Bob Dole Speaks At KU: You "Can't Take Kansas Out Of The Boy"

LAWRENCE, Kan. (WIBW) - Bob Dole displayed his wit while imparting some wisdom during a visit to the University of Kansas campus Tuesday.

The 90-year-old former Kansas senator greeted a crowd of about 200 at the Dole Institute of Politics. Dole typically uses a wheelchair to get around, but he walked to the stage with assistance to the cheers of the flag-waving audience.

"I didn't expect to see so many people," Dole said. "It's heartwarming."

The visit to Lawrence came on the second day of a three-day tour through 10 Kansas cities. Dole said he suggested the tour a month ago. He says he wanted to come home to Kansas to thank people who supported him during more than 30 years in Congress.

"Kansas is a special place. It's home," Dole said. "You can take the boy out of Kansas but you can't take the Kansas out of the boy."

Dole's service to Kansas drew people to the event, including Cindy Bechard of Topeka and her mother, Nadine Dugan, who lives in western Kansas. Bechard said she wanted to see Dole because he is "important to our state and our nation."

Dugan said she believes Dole appeals to people because he is "genuine, friendly and to the point."

Dole's first cousins, Lu Ann Hullman and Sharon Fox, brought their families to see Dole. Even more than his service in Congress, the women say they were inspired as children, watching him overcome grave injuries suffered in World War II.

"It's amazing," Hullman said as she fought back tears. "He fought for our country. He went through a lot of injuries. To me, he stand for the American soldier. A lot of people don't realize what our past armed forces have fought for. That's why we're free and we're the country we've become."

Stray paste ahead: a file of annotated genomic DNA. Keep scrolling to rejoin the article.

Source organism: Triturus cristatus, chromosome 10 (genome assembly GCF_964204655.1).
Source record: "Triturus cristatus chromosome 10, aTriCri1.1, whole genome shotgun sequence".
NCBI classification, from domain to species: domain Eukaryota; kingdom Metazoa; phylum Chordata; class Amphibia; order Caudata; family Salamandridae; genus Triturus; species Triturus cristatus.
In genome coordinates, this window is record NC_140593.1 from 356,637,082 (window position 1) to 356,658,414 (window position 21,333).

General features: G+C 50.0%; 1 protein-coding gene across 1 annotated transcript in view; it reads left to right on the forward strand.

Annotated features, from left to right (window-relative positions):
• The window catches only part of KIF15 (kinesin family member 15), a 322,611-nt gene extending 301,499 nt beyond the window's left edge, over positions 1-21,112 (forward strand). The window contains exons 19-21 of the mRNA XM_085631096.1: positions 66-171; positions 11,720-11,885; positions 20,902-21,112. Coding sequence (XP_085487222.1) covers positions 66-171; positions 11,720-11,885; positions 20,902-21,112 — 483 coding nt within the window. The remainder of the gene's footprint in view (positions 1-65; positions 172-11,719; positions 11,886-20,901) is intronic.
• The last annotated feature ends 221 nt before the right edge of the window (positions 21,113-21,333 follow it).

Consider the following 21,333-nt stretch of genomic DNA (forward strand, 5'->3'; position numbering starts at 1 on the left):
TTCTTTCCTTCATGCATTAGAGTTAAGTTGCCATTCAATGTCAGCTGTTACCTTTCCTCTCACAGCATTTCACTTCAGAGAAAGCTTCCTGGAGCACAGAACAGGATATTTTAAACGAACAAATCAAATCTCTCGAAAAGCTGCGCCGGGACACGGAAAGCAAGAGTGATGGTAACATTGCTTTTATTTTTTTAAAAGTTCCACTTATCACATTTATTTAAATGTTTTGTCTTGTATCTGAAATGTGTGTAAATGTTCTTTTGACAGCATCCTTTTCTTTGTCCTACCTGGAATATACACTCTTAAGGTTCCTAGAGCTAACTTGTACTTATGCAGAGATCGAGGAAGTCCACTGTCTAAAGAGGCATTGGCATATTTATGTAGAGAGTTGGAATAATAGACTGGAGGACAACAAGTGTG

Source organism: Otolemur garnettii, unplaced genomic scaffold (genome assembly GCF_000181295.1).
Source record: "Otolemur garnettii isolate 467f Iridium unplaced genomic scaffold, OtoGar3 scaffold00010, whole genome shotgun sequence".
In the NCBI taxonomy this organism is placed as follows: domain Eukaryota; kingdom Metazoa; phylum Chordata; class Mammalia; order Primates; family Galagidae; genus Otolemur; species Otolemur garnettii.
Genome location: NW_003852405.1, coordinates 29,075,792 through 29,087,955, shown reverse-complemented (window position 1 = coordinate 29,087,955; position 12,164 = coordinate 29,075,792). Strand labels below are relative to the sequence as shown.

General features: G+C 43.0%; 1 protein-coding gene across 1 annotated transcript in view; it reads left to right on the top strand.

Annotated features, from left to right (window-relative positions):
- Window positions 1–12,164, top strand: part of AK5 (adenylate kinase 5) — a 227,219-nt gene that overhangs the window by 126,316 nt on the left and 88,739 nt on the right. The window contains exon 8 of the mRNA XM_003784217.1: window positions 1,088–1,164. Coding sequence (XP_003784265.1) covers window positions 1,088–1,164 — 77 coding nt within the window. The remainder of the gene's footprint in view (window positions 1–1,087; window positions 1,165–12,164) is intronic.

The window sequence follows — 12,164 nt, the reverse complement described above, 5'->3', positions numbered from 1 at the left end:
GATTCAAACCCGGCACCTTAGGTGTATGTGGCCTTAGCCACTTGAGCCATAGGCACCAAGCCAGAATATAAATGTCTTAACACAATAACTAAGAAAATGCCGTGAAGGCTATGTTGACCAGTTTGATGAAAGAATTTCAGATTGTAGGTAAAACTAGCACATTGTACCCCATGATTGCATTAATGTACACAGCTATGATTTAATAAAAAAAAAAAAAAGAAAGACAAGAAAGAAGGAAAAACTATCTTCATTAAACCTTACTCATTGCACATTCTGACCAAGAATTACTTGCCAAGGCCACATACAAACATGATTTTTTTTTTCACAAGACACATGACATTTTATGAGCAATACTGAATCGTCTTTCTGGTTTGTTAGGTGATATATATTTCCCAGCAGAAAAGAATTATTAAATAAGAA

Fox, too, remembers Dole's recovery after the war. However, she recalls even before that the young man who'd bring his younger cousins a gift when he attended family gatherings.

"I think the effort he is putting out (with this tour) is the same effort he put out when he was Senator," Fox said. "He's really making an effort to thank Kansas."

The ladies wanted to be sure the next generation of the family learned from Dole's example. From six-year-old Devyn Davis to 12-year-old Greg Ketcher to 14-year-old Seth Hughes and several other younger members of the extended family, all said they wanted to know this relative who did so much for the country.

Dole's sharp humor was on display when asked what advice he'd give his younger, freshman senator self.

"Know where the bathroom is!" Dole quipped.

But he became serious when asked the challenges faced by the next generation. Dole listed international hotbeds like North Korea, Ukraine, Iran and Syria. Closer to home, he cited supporting education and energy policy, like the Keystone Pipeline whose route runs through Kansas.

"We import a lot of foreign oil when we could be energy independent," Dole said.

Dole also said young people should be particularly concerned about balancing the budget, saying the nation is trillions of dollars in debt.

"Somehow, we need to reduce spending in certain areas," he said. "It's going to be very difficult."

As for how today's politicians should work it out, Dole remembers his approach.

"We worked together. We worked across the aisle," Dole said. "We didn't agree on everything but we got things done. Today, it's become gridlock."

The former U.S. Senate majority leader began his tour Monday with a reception at the local GOP headquarters in Overland Park. After his stop in Lawrence Tuesday, he visited Holton, Hiawatha and Troy. His visit wraps up Wednesday with stops in Atchison and Leavenworth. Dole plans another trip to Kansas in May.

Dole represented Kansas in Congress from 1961 to 1996, when he left the Senate to run against Democratic President Bill Clinton.

Wednesday Tour Stops
10:30 to 11:30 am - Jerry's Again Restaurant, 125 N. 5th St., Atchison
12:15 to 1:30 pm - Heritage Center, 109 Delaware St., Leavenworth